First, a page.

Yes and no. Clearly, stock prices (or prices of *any* asset) are not observed continuously. This applies to both, the value (price) dimension and the time dimension.

This however does *not* mean that we can't *model* stock prices as a time and space continuous process. Frequently, time and space continuous approaches are more elegant and yield nicer results. Furthermore, continuous models are often limits of the discrete models. Anyway, the implementation of continuous models requires you to discretise the model (because you only have discrete data sets and computers can only work with discrete sets).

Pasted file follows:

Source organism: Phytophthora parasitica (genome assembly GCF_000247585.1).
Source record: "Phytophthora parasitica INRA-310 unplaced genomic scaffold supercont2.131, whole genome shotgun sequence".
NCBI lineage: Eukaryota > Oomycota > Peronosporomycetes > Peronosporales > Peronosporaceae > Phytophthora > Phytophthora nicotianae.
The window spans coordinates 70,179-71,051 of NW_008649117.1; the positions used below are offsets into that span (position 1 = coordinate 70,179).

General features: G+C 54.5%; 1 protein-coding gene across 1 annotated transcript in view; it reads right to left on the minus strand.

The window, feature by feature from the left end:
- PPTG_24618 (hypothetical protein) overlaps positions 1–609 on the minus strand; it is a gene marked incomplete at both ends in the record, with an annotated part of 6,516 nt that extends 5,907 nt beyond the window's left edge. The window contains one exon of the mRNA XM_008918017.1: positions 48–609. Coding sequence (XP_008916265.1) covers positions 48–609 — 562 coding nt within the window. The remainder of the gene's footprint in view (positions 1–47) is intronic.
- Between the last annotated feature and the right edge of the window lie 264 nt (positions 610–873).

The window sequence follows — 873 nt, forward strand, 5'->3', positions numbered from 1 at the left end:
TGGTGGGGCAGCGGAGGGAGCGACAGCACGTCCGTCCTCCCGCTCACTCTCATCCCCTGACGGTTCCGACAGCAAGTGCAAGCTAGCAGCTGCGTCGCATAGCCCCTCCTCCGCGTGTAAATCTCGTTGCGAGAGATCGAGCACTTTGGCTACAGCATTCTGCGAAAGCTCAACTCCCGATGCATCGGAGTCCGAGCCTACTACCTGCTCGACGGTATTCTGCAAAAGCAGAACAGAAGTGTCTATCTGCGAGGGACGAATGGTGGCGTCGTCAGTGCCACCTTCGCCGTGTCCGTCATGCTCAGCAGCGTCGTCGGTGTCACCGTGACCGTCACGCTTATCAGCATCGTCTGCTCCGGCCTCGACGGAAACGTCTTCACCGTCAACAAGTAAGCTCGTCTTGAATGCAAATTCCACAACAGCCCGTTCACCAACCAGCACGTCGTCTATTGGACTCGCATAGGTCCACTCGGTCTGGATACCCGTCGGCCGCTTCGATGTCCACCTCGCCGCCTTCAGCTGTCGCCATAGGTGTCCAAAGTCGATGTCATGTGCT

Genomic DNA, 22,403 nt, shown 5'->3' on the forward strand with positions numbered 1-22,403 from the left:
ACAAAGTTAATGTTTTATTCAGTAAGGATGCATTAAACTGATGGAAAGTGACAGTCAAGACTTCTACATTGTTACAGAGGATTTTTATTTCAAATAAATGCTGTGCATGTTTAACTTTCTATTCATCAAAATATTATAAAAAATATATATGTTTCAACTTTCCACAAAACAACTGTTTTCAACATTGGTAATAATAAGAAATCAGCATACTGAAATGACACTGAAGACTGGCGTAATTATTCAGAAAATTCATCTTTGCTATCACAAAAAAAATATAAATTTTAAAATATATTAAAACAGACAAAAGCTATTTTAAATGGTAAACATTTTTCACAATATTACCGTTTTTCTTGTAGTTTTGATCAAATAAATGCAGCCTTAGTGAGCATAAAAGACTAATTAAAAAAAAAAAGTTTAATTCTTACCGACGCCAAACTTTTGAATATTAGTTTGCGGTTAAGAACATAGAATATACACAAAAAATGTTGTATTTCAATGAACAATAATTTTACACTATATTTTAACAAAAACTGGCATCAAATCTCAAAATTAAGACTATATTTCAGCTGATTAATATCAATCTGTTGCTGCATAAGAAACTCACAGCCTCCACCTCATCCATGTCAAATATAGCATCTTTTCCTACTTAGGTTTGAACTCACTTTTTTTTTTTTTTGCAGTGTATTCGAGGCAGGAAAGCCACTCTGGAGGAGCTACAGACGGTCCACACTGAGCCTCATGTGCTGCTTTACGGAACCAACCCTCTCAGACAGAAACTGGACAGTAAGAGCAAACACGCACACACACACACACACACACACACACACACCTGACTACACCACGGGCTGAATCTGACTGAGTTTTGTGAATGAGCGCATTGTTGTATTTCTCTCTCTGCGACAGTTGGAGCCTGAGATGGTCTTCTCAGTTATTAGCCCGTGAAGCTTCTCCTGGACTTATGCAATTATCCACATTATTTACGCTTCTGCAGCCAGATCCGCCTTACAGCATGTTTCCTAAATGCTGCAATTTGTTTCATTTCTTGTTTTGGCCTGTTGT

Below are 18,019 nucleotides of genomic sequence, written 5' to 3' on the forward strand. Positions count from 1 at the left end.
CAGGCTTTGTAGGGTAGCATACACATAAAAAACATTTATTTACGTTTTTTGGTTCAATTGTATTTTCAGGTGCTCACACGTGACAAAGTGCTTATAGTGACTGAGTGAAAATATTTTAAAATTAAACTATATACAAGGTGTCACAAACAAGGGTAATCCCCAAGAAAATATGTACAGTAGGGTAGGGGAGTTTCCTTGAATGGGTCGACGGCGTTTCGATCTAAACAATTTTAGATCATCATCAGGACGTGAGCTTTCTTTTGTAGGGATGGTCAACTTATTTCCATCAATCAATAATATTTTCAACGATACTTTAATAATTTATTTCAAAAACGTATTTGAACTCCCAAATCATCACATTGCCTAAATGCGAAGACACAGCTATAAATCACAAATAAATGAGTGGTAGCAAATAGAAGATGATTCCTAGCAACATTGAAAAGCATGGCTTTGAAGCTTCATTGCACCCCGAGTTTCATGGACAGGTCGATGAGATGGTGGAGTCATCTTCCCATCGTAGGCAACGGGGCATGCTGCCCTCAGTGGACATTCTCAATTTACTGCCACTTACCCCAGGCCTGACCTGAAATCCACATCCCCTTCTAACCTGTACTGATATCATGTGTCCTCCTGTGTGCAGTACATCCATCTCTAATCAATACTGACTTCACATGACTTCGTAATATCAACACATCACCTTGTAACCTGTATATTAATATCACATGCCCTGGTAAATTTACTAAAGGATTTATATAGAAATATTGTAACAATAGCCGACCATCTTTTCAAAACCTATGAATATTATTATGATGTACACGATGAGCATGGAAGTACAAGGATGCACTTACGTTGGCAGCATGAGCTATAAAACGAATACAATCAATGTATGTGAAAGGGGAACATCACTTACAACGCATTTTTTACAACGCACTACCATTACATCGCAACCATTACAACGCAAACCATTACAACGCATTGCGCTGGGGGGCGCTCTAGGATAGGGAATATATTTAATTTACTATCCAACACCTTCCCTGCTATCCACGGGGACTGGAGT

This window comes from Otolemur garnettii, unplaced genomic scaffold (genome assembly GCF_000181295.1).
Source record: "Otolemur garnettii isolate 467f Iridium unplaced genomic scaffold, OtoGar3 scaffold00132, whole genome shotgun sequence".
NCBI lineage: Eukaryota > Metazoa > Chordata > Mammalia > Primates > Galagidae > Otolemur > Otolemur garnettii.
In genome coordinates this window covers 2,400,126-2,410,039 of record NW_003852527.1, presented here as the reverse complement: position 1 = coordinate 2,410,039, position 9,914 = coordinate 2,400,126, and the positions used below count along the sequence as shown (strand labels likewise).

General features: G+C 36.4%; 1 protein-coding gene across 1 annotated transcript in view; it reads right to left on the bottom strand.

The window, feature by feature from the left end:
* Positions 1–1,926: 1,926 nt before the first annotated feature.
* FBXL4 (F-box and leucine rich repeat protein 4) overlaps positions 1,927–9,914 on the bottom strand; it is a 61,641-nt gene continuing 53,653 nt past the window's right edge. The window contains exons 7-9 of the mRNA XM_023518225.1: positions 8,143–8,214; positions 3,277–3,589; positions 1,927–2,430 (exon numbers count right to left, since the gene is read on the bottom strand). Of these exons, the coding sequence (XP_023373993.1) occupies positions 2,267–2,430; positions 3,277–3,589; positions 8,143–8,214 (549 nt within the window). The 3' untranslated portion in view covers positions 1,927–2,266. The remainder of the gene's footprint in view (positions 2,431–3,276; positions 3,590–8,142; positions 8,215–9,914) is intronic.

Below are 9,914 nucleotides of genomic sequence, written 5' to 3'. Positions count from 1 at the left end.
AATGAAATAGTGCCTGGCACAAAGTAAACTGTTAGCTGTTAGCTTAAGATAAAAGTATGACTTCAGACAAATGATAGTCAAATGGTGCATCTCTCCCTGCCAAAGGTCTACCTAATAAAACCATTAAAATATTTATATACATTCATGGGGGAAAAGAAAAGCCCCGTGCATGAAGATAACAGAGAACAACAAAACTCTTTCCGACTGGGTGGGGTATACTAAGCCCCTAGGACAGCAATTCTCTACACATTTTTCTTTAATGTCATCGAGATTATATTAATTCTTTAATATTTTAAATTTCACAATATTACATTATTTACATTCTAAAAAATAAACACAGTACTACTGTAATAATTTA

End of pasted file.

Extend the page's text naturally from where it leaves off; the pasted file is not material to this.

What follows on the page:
Note that we can, by the way, record prices with higher precision than cents or pence. Look at currencies which can be traded with a finer grid and we could (technically) use arbitrary fine partitions of the positive real axis. But yes, you can never observe a stock trading at \$$\pi$. But models are simply easier and nicer if you allow for a continuous range.

Whether you see stock prices as a continuous process which we merely record discretely or whether you believe stock prices are discrete objects which we simply model continuously is almost a philosophical question.

Here some examples:

**Discrete time, discrete state space**

Simple Random Walk

**Discrete time, continuous state space**

Gaussian Random Walk

**Continuous time, discrete state space**

Poisson Conting Process

**Continuous time, continuous state space**

Brownian motion